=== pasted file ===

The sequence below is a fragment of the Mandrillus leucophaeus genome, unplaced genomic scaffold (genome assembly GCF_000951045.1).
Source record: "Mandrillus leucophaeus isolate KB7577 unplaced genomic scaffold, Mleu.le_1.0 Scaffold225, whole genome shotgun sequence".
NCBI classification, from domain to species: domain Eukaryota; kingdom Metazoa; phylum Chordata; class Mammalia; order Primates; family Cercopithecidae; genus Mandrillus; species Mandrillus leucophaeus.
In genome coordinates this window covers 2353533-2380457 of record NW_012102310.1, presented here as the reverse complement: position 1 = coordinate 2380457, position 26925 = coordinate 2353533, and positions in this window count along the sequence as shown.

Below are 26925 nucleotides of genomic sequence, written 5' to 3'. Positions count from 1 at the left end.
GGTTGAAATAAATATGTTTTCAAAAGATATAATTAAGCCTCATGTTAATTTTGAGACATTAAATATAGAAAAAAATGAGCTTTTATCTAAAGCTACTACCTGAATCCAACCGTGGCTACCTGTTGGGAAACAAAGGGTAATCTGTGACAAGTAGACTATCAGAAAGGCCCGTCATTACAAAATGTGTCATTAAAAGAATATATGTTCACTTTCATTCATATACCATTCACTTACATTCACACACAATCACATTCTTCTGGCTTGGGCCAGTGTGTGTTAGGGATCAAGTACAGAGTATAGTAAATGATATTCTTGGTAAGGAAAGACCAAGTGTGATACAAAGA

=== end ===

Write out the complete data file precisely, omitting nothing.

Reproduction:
The sequence below is a fragment of the Mandrillus leucophaeus genome, unplaced genomic scaffold (genome assembly GCF_000951045.1).
Source record: "Mandrillus leucophaeus isolate KB7577 unplaced genomic scaffold, Mleu.le_1.0 Scaffold225, whole genome shotgun sequence".
NCBI classification, from domain to species: domain Eukaryota; kingdom Metazoa; phylum Chordata; class Mammalia; order Primates; family Cercopithecidae; genus Mandrillus; species Mandrillus leucophaeus.
In genome coordinates this window covers 2353533-2380457 of record NW_012102310.1, presented here as the reverse complement: position 1 = coordinate 2380457, position 26925 = coordinate 2353533, and positions in this window count along the sequence as shown.

Below are 26925 nucleotides of genomic sequence, written 5' to 3'. Positions count from 1 at the left end.
GGTTGAAATAAATATGTTTTCAAAAGATATAATTAAGCCTCATGTTAATTTTGAGACATTAAATATAGAAAAAAATGAGCTTTTATCTAAAGCTACTACCTGAATCCAACCGTGGCTACCTGTTGGGAAACAAAGGGTAATCTGTGACAAGTAGACTATCAGAAAGGCCCGTCATTACAAAATGTGTCATTAAAAGAATATATGTTCACTTTCATTCATATACCATTCACTTACATTCACACACAATCACATTCTTCTGGCTTGGGCCAGTGTGTGTTAGGGATCAAGTACAGAGTATAGTAAATGATATTCTTGGTAAGGAAAGACCAAGTGTGATACAAAGA